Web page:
In 2009 I spent a weekend watching a sport being played that, until then, I didn’t know existed. It’s a game that’s played by hundreds of people from all over the country. It’s a sport that takes a great deal of skill and courage to play and if a player is really good they may even get picked to represent their country. The Football Association is the body responsible for it’s the regulation yet, to date, is not regarded worthy of being an Olympic sport. You might go to watch or even play for a football team play in a nearby park on a Saturday or a Sunday knowing that at the other end of the ‘food chain’ there are names like Ronaldo, Beckham or Torres. Yet the game I enjoyed will never replace standard football as the back-page headliner of any newspaper. Indeed, the aforementioned great names of football would have rings dribbled around them by these skilled athletes. The boys and girls, and men and women that I saw competing are at the top of their sport: they are the Rooney’s and Lampards. One of the 18 year old players I met is off to Oxford University soon to study theology having attained the required three A’s at A level. The teams have names like Celtic Storm, Aspire and Northern Thunder. I’ve deliberately avoided using the word disabled as, firstly, it so often proves to be the turn-off button for most folk and, secondly, to describe these players as anything other than fully competent and able would be extremely wrong. These people don’t want your sympathy they want your support! Let me introduce you to Powerchair Football. Any discomfort that I felt wasn’t the fact that these athletes live with with things like muscular dystrophy, cerebral palsy or multiple sclerosis, it was knowing that it was I that was left with feelings of awe and amazement at their speed of movement and mental agility. They had travelled to Kettering from as far afield as Cornwall and Newcastle, London, Norfolk, Kent and Birmingham. Forget words like disabled, dependent and different and replace them with determination, competitive and commitment. If the word minority was banned in the sporting world, I mean truly banned, then this sport would see a rush of cash from all of the usual and expected sources: genuine and realistic funding instead of the minimal lip service we so often see as a box-ticking exercise in some accountants office. It does cost a lot of money to maintain and keep the Powerchair game on the road (on average £300 per weekend per player). Society says it wants equality, well, lets see the genuine financial evidence. I used to say at the end of every BBC broadcast ‘its been an education’ well, it certainly was and it was great fun too! (Oh, just for the record, I was supporting Celtic Storm).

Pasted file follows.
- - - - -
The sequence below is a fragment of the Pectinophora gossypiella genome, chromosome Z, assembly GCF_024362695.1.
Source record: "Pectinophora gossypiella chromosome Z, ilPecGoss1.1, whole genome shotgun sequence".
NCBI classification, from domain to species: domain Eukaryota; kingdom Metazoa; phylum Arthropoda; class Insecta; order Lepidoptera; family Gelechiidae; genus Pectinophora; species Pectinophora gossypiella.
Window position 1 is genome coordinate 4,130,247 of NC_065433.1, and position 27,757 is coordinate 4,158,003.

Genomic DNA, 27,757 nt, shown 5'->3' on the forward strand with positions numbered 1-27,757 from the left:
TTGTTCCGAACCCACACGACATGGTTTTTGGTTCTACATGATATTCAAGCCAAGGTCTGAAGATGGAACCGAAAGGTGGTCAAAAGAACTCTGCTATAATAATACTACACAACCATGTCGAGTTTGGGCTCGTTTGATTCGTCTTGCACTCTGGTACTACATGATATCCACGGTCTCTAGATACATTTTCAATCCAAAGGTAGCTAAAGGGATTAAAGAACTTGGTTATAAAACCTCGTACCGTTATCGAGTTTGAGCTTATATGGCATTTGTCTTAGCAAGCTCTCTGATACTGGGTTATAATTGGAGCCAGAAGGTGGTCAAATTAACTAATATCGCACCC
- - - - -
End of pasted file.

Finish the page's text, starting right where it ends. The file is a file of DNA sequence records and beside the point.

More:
For further information on Powerchair Football go to http://www.thewfa.org.uk/